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Listen Up! 1/2/02
Wednesday, Jan. 2
George Harrison, "All Things Must Pass," Capitol Records. This is the first
time I've sat down and listened to this album since George passed away last
month. It sounds even better than I remember it, and I remember it fondly.
George had written and squirreled away so many great songs, and he never
sang with more passion than he did on this first post-Beatles recording.
Phil Spector's production is masterful, explosive when necessary, subtle
(yes, I said subtle and Phil Spector in the same breath) when the songs need
quiet. The rhythms are way more propulsive than I remember - try listening
to the drum track alone on "My Sweet Lord." Occasionally, the chords
provided by the horns and the keyboards sound fifteen years ahead of their
time in pop music. We've sold dozens of this album of late, way more than
anything else George ever did. I don't want to take anything away from the
great music he made with the Beatles or on later solo records, but he never
did anything more perfect than this record.
Bing Crosby & Rosemary Clooney, "Fancy Meeting You Here," Bluebird Records.
They've remastered this extraordinary example of old-school bon vivant pop
singing, recorded just three months before I popped out of my mother's womb
back in 1958. Crosby and Clooney make for a delightful pair, both
effortlessly swinging, both loving the lyrics and melodies of the conceptual
round-the-world trip they take for this record. The exoticisms built into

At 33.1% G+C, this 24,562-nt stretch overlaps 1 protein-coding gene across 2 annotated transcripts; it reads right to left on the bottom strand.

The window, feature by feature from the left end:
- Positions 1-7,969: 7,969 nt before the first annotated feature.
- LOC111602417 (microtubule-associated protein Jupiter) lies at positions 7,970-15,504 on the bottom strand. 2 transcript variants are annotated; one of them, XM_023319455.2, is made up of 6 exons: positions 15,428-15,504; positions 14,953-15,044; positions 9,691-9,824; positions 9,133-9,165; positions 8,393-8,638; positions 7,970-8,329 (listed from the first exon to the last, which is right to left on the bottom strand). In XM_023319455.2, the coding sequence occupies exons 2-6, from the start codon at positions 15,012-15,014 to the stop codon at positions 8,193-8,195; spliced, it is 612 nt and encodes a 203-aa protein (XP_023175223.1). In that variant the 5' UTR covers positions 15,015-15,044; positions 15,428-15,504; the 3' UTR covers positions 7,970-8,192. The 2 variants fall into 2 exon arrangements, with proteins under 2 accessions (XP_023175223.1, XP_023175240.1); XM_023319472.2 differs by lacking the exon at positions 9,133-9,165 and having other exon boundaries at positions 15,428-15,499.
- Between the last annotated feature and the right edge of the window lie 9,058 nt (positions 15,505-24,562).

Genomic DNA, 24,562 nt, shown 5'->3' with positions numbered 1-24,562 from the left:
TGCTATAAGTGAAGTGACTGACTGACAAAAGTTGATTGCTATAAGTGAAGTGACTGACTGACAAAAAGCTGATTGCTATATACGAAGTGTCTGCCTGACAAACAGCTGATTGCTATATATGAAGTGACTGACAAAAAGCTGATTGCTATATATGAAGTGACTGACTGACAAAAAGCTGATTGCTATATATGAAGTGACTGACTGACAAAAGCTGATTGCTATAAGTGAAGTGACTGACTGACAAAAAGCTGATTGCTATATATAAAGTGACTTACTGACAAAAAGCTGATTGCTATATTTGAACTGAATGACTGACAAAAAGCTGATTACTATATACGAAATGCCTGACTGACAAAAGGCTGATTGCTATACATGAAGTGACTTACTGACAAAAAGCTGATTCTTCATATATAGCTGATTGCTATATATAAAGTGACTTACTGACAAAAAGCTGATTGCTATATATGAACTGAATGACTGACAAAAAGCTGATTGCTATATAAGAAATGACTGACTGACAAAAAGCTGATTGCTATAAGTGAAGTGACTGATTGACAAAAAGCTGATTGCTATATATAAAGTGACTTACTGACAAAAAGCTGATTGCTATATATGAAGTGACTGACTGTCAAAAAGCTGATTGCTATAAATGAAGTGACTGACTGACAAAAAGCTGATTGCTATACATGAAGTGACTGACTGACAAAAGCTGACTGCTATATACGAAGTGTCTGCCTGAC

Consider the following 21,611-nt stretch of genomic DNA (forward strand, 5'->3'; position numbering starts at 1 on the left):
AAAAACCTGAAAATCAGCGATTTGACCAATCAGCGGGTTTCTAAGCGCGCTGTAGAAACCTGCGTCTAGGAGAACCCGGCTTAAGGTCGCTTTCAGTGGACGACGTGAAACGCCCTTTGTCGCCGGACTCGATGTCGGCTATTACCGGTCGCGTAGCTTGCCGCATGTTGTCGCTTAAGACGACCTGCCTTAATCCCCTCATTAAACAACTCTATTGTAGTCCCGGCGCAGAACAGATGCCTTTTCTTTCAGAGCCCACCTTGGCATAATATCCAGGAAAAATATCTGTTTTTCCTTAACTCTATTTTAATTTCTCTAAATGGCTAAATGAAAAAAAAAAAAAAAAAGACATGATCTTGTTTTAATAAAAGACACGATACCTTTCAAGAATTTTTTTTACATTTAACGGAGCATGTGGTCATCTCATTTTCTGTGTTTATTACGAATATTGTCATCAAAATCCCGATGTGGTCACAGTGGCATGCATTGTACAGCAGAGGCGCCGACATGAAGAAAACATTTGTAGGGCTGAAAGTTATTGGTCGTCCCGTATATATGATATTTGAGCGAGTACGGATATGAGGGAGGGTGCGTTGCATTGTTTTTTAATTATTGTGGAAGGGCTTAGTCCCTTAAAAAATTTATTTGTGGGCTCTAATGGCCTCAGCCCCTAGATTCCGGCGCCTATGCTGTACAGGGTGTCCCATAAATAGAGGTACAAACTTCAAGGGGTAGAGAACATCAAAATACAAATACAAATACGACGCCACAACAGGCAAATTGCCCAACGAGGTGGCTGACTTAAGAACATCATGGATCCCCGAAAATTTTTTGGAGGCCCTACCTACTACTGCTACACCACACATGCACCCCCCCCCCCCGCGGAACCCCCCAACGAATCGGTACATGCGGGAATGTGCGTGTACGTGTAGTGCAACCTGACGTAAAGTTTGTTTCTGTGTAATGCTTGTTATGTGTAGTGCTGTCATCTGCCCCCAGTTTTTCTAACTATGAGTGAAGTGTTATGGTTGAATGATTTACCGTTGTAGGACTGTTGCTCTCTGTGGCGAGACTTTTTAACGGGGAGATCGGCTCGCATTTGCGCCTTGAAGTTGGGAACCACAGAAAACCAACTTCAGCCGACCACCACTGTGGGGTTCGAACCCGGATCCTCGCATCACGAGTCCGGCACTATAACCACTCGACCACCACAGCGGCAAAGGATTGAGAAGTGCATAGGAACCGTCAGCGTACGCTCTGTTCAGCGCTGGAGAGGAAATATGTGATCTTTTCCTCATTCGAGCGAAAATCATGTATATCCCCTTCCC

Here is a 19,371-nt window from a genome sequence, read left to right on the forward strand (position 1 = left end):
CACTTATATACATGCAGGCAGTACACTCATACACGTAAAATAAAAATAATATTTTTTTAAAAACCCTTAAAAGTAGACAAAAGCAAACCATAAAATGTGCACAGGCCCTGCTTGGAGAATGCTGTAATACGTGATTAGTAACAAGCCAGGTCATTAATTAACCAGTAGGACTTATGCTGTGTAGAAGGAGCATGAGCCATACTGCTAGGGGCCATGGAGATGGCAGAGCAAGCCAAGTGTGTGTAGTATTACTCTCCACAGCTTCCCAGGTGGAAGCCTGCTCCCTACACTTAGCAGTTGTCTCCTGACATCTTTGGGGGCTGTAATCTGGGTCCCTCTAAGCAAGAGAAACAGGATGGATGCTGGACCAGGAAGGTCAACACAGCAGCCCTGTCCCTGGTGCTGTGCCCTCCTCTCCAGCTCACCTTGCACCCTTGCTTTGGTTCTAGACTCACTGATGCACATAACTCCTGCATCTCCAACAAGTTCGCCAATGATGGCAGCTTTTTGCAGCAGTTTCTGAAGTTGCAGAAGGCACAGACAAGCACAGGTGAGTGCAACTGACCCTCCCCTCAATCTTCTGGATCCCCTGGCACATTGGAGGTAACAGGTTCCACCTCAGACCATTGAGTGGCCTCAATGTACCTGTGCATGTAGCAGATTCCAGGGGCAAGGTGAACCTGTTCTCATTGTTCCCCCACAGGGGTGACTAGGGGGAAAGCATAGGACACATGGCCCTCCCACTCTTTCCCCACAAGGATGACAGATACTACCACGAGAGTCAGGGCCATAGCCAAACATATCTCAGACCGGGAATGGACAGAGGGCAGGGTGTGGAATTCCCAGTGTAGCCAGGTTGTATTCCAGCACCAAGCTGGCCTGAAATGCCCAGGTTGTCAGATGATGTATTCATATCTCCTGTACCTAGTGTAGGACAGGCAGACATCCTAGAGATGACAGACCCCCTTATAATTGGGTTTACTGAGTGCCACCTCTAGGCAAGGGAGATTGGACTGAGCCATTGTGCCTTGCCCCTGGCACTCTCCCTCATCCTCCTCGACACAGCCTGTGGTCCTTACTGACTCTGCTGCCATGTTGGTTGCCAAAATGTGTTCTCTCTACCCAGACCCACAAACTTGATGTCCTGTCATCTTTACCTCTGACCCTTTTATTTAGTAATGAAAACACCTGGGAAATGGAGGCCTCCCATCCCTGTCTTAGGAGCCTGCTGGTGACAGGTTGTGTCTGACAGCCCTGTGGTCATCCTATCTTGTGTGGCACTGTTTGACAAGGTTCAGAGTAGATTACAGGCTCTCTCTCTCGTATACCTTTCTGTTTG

the arrangements may be a little dated, but they are never cloying or
overwhelming; the focus is on delivering these great songs, and the vocal
powers of these two great singers.
AC/DC, "Back in Black," Atco Records. Thud thud thud. Crackle, snap, bang!
Scream, repeat those riffs, chop those guitars and basses. And, believe it
or not, sprinkle in melody here and there. Rock'n'roll has rarely been more
essential, more primal, more unbelievably, generously, deliriously sexy.
Their best album ever, and one of the best records ever made.
Busta Rhymes, "The Best of Busta Rhymes," Rhino Records. Busta is that rare
thing in hip-hop, a veteran of some dozen years making records, with little
or no loss of quality along the way. So, as he switches labels (and gets way
more gangsta in the process), it's cool to have this nice little
retrospective of his classics. Now, I don't watch much music video on TV, so
I have to take the words of everybody else in the office. Apparently, Busta
is the best rap video artist around. They're all raving about each song's
video, while I'm just thinking, man, this song would be great to hear in a
strip club. Hey, it's like a Reese's Peanut Butter Cup. Two, two, two great
uses in one.